Science & Health

All sciences, health & medical news

The U.S. Department of Agriculture's first stab at offering nutrition advice came in 1894, when W. O. Atwater, a chemist and pioneering nutrition investigator for the agency, published this warning in a Farmer's Bulletin:

"Unless care is exercised in selecting food, a diet may result which is one-sided or badly balanced. ... The evils of overeating may not be felt at once, but sooner or later they are sure to appear..."

Two teams of geologists say portions of the seafloor along the Aleutian Islands in southwestern Alaska could produce tsunamis more devastating than anything seen in the past century. They say California and Hawaii are directly in the line of fire.

What did villagers in England eat for dinner 3,000 years ago? And what were they wearing?

These are the kinds of questions that archaeologists believe they can answer with a Bronze Age-era discovery at the Must Farm Quarry, some 80 miles north of London.

"What's special about this is, it's not the archaeology of the important people. It's not burial mounds. This is the archaeology of the home," David Gibson from the Cambridge Archaeological Unit says in an interview with All Things Considered.

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The late David Bowie sang about a lot of other worldly things, things like spiders from Mars.

(SOUNDBITE OF SONG, "ZIGGY STARDUST")

DAVID BOWIE: (Singing) Ziggy played guitar, jamming good with Weird and Gilly and the spiders from Mars.

The California Air Resources Board has rejected Volkswagen's plan to recall cars with 2-liter diesel engines that trick emissions tests, saying the company's plan is incomplete. The Environmental Protection Agency says it concurs.

The bananas you find in the average U.S. grocery store are pretty much the same: They're the genetic variety known as Cavendish.

In the market in Mayagüez, Puerto Rico, though, you have choices.

Keeping honeybees healthy has become a challenge for beekeepers. One main reason is a threat that has been wiping out bees since the late 1980s: the varroa mite.

"It's a parasitic mite that feeds on the blood of adult bees and on the brood. It also transmits virus, and it suppresses the immune system of the bees," explains Penn State honeybee expert Maryann Frazier.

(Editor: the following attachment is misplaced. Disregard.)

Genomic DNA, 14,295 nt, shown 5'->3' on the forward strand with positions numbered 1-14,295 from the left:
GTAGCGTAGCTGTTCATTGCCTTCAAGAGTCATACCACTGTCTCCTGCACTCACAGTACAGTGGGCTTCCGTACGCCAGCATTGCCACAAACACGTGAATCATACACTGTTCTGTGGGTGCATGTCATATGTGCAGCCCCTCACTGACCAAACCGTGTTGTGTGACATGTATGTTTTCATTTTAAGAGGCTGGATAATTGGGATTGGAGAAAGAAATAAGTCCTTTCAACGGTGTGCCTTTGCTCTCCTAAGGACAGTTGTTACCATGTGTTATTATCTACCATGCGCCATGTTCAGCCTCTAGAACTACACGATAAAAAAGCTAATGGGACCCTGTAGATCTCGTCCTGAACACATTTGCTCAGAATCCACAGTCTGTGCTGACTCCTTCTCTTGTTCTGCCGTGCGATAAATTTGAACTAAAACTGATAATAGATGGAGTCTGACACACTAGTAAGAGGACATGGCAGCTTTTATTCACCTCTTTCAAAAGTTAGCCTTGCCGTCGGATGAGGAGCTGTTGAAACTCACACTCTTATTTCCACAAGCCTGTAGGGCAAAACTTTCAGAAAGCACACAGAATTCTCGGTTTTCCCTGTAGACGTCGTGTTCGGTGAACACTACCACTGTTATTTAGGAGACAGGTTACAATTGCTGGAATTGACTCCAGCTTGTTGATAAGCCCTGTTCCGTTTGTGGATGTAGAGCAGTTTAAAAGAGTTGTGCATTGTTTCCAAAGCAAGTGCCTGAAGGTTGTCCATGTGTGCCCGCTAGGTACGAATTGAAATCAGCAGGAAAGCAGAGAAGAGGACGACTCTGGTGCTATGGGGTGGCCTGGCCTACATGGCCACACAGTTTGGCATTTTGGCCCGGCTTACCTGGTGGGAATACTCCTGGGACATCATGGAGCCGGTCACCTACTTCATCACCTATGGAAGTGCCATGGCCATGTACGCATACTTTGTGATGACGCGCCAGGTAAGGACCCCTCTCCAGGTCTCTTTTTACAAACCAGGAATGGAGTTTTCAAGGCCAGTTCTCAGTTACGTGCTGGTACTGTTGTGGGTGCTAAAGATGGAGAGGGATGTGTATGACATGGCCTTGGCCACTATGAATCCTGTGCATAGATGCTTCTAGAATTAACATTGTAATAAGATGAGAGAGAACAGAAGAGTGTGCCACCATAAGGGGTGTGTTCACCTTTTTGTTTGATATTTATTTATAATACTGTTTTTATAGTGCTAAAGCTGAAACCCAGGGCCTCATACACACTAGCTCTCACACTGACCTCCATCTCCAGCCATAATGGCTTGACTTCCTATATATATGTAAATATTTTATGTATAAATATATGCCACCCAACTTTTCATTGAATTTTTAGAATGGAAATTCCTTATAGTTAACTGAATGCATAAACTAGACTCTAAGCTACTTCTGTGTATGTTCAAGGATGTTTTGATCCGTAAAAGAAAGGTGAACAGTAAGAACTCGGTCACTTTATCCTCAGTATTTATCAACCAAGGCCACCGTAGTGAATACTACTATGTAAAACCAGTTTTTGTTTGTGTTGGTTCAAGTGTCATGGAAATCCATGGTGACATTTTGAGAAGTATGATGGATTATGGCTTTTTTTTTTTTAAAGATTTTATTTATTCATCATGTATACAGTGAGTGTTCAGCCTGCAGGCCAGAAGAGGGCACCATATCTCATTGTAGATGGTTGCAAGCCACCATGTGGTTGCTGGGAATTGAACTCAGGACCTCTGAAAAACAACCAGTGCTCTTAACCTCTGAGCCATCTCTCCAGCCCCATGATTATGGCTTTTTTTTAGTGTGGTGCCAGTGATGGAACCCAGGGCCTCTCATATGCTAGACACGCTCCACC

Lower-back pain is very democratic in the people it strikes.

"It's a universal experience. You'd be a really uncommon person never to have had an episode of back pain," says Chris Maher, a physical therapist turned health researcher at the University of Sydney in Australia. "It's a common problem across the whole of the globe," he says, whether it's North America, sub-Saharan Africa or rural India.

On any given episode of East Los High, the highly addictive teen soap on Hulu that just got a fourth season, you'll see love triangles and heartbreak, mean girls and bad boys, and some seriously skillful dancing. Think a Latino Degrassi meets Gossip Girl meets Glee.

When Jack O'Connor was 19, he was so desperate to beat his addictions to alcohol and opioids that he took a really rash step. He joined the Marines.

"This will fix me," O'Connor thought as he went to boot camp. "It better fix me or I'm screwed."

After 13 weeks of sobriety and exercise and discipline, O'Connor completed basic training, but he started using again immediately.

"Same thing," he says. "Percocet, like, off the street. Pills."

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The drought in California has been going on for five years now. But if you've turned on the TV recently, or, for that matter, if you live in California, you may have noticed it's raining there - a lot.

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#NPRreads is a weekly feature on Twitter and on The Two-Way. The premise is simple: Correspondents, editors and producers from our newsroom share the pieces that have kept them reading, using the #NPRreads hashtag. Each weekend, we highlight some of the best stories.

West Indian manatees and some colonies of green sea turtles have been in danger of extinction for decades.